“You need a streak of outrage. You need a sense of injustice. Without outrage, I don’t know how the hell you can do this work.”
— Roger Craver, of Craver, Mathews, Smith & Co.to Denny Hatch, 1993
Since its founding in 1961, Amnesty International has saved more than 50,000 lives — potential victims of murder, torture and execution by some of the nastiest regimes on earth. Considering what’s happening in the Middle East, Africa and even here in the United States, this organization’s work will never be done. If I had to pick one organization for which Roger Craver’s words are apropos, it would be Amnesty International.
The control package
The Amnesty International USA control is a model of elegance and simplicity both in its copy and the way the elements interact. Written by celebrated freelance copywriter Jerry Huntsinger a decade ago, it has been, in the words of Craver’s Michael P. Rooney, “the undisputed control ever since.”
The outer envelope is a plain, white No. 10 with no window and no teaser copy. The cornercard in red has the Amnesty International logo — a candle of hope surrounded by barbed wire — along with the name and address of the organization. The nonprofit 9.3 cents postage is a red, metered indicia. Envelopes don’t come any simpler than this.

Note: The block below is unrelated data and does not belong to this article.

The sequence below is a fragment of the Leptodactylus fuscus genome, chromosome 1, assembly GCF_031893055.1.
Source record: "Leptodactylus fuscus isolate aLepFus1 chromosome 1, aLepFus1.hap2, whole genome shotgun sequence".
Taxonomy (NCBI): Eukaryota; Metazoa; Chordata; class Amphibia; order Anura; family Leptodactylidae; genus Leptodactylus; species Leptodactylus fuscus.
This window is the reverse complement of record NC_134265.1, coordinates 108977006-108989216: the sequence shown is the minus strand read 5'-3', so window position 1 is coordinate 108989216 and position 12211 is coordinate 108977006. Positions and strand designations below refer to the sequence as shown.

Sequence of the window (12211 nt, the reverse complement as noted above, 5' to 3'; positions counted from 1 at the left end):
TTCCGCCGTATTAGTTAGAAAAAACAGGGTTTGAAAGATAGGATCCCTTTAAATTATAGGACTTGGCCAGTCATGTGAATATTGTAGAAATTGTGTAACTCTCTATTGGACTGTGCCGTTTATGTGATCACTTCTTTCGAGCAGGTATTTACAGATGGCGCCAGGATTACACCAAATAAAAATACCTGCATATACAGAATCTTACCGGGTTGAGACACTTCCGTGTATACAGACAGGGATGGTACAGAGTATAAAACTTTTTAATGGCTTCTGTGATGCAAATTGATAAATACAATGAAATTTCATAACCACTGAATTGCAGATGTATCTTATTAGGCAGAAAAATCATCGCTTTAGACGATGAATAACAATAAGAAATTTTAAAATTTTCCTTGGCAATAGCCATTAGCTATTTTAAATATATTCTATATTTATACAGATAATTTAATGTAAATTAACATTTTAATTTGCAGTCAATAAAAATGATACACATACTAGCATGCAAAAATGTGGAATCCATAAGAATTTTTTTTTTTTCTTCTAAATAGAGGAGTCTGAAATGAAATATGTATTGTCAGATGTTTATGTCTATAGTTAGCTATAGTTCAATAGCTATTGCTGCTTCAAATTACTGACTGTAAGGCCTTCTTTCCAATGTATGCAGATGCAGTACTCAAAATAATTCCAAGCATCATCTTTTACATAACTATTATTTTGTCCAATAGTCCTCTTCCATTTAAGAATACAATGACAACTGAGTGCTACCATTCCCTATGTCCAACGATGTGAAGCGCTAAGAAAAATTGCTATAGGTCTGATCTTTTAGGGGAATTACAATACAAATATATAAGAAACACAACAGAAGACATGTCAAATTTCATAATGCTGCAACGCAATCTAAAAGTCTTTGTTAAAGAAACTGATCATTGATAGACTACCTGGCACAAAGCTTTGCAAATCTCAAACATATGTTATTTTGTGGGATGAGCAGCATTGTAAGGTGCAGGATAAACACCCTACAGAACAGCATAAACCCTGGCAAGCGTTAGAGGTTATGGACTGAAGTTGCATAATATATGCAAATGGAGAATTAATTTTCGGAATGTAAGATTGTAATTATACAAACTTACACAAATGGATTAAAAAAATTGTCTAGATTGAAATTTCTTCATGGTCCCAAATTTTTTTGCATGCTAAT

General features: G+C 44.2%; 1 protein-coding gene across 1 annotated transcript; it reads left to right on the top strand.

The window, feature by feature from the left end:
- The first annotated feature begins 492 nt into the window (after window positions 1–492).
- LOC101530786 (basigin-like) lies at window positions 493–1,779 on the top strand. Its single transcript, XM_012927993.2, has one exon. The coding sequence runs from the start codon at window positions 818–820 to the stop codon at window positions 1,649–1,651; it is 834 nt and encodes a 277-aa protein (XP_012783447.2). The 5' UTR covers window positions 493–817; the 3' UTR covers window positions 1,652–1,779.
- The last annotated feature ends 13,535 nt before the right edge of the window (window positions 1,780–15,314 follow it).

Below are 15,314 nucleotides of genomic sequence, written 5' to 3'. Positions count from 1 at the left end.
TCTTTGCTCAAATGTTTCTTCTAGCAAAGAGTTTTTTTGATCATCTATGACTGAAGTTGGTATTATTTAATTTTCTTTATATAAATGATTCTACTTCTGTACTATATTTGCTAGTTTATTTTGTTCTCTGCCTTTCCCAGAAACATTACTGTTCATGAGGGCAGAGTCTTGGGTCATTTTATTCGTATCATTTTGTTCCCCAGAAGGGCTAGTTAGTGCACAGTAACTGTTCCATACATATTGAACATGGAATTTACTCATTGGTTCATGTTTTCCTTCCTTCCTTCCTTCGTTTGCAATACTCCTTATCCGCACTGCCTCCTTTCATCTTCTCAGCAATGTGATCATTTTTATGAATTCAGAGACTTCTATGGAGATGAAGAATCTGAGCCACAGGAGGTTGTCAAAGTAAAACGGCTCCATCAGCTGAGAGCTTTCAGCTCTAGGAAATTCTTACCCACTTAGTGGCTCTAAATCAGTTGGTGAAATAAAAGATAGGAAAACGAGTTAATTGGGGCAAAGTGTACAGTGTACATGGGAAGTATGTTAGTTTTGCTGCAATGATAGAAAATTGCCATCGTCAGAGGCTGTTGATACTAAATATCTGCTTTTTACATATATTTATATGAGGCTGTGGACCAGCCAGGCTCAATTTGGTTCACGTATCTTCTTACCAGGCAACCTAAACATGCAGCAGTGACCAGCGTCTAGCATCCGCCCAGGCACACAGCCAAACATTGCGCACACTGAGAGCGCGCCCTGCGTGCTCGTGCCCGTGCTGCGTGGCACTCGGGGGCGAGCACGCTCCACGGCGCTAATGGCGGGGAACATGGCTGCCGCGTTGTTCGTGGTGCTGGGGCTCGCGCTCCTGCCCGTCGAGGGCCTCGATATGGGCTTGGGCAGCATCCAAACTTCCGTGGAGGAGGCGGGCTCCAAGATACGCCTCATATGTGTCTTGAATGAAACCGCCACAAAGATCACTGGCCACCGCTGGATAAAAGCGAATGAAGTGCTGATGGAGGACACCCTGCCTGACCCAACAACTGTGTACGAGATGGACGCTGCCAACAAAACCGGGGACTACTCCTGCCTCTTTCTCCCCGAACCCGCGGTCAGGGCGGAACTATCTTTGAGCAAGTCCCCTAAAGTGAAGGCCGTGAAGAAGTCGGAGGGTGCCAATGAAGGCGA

Inside are five additional elements, the main one being a four-page letter consisting of two nested sheets printed front and back. The only color is the light-blue printing of the Amnesty International name, address, phone number and URL at the bottom. Everything else is black.
Printed in a Times font, every sentence is its own separate paragraph. No gray walls of type here. The reader’s eye moves easily from sentence to sentence and page to page.
A call to action
A unique feature is found in paragraph six of the letter, where the prospect is asked to take action. It’s not a pitch to send money; it is, rather, a request to sign and return the enclosed “Message of Hope” card.